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Syllabus: Walden International: Analyzing Thoreau Across Cultures

Syllabus: Walden International: Analyzing Thoreau Across Cultures
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Hi Patrick, Thank you for letting your course be one we discuss and build on together on Monday, December 7. Because it is so thoughtfully and professionally prepared, it provides a perfect "worked example" that we can experiment with together to see different ways we can insert student-centered learning exercises into any course.

I'm going to write out some ideas here and I'd love to discuss them together with the group.  We'll build those out further so others can learn from them.  Some might be useful to you, some not.  I hope they will give everyone ideas about how to take a great course and think about how to make it student centered and engaged. 

That always begins with the "why" questions so deeply embedded in Walden and in Thoreau's search for meaning.

You have created a beautiful course.  Why make it more student centered? Because you are the prof, because you know this work so well, and because your beautiful videos will be "representing" Walden Pond (and making your work even more central), and because you are doing this in Kunshun--where all experience is allive with the new and rich and meaningful--it is seems so important that this course not be about your expertise or about Thoreau's but about all the ways that the students themselves can become experts in this material, all the ways they can grow and learn. 

It seems so important, in Thoreau's fashion, to find ways to give the student's ownership and allow them a personal relationship to this material that isn't already mediated by the bureaucratic structures of a university that, of course, you are required to enact.  Give them something, every day, that isn't about a grade, an assignment.

This is such a fabulous course--and to teach it in Kunshan is a precious experience, precious for a lifetime.  I love it that you are teaching only one book and a great one that, in its core, demands a one book course because the real course of Walden is the reader, life itself, power of observation, attention, a way of seeing and interacting with and being in the world.  Your students will be having experiences--and you will be--that they could not have in any other way.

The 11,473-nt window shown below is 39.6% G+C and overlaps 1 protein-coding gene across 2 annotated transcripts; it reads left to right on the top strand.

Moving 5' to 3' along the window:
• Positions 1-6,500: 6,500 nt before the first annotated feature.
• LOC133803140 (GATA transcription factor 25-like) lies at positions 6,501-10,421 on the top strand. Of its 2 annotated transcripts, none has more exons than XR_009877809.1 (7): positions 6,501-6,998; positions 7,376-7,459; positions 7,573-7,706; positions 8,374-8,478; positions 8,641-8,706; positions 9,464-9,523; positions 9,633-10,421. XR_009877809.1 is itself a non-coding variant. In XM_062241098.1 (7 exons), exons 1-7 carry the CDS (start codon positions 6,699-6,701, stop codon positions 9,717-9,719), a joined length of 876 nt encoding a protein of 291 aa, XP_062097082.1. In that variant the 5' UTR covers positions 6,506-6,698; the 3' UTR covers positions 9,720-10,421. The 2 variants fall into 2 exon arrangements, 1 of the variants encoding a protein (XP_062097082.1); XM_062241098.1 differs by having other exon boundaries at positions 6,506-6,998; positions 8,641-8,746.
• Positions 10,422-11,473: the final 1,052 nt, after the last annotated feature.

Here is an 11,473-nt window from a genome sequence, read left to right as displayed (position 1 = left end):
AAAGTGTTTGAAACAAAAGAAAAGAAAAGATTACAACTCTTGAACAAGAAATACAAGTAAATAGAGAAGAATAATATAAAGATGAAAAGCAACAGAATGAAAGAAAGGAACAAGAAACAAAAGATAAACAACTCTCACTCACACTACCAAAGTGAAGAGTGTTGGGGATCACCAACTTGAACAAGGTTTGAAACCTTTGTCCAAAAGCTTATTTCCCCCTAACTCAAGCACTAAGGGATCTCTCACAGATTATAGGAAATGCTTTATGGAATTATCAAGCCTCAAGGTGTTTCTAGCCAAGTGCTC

You want Walden to be their best possible guide book to Kunshan and to cross-cultural learning.  That means part of your job is to get out of the way.

Anything and everything you can do to make the course more student-centered will enrich it in ways that will enrich them and you for a lifetime.   You're already so close. 

A few class rituals or practices that are not on the syllabus and are not graded will take this to the next level of engagement without disrupting your wonderful syllabus in any way.  

I have an idea for you for a 3-minute opening practice for every class.  And then I have one big assignment idea. 

Because all of that is so much the core of Walden, it works exceptionally well with student-centered learning. 

You will have accomplished in your course what Thoreau accomplishes by writing and having you read Walden if your students begin to see the world and their place in it differently because of this book.  That means, you need them to engage the book, grapple with it, and not just write assignments about it.  Clearly this book has been deeply meaningful for you.  You want them to have a meaningful experience with this text too.  

Don't put this daily class practice anywhere on your syllabus.  It's about their own meaning making, choice, conversation.

 

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IDEA #1 Substituting a meaningful--and quick--Think-Pair-Share ritual for class attendance, pop quizzes, getting-to-know you exercises, late warnings, and other settling down time wasters at the beginning of a typical class:

Think-Pair-Share as a Class Practice (substitutes for attendance, pop quizzes, "settling in" time).  At most 3 minutes each class. Hand out index cards and have students write a favorite quote from their assigned reading.  I think it is best if they do this quickly in class. 

(One practical thing it does is, by being so quick, it means they prepare more because they expect they'll be doing it.  It's a pop quiz but deep.  I have a friend who does this with 600 students in a lecture class instead of attendance and pop quizzes and he says it change everything about the actual feel in the room: the students come prepared, as active learners, almost impossible to achieve in a lecture hall.) 

Think (90 seconds):  Write down your favorite quote from this week's reading.  Put down pencils. 

Pair (90 seconds): Take turns.  This is important.  One person reads, the other actively listens to their quote--even if they wrote the same quote.  That person takes 45 seconds to explain why it is meaningful. Then the second person reads, and the first person listens to the quote, and the person explains why it is meaningful. 

And ask them to find a way to make a connection between the two quotes, their two comments, something they synthesized together that they can share with the group.   One idea:  have them together write their own Thoreau-like quote to read to the class.  You could vary this or do the same thing each class.  It's profound.

(3) Share:  Have some way the pair share what they discussed with the group.  One person can write down their synthesized quote on a class wiki and one could read it to the class, taking turns, sharing it with everyone.  

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Here are some of miy personal favorite quotes from Walden:

“I went to the woods because I wished to live deliberately, to front only the essential facts of life, and see if I could not learn what it had to teach, and not, when I came to die, discover that I had not lived."

“The mass of men lead lives of quiet desperation.”

“Rather than love, than money, than fame, give me truth.”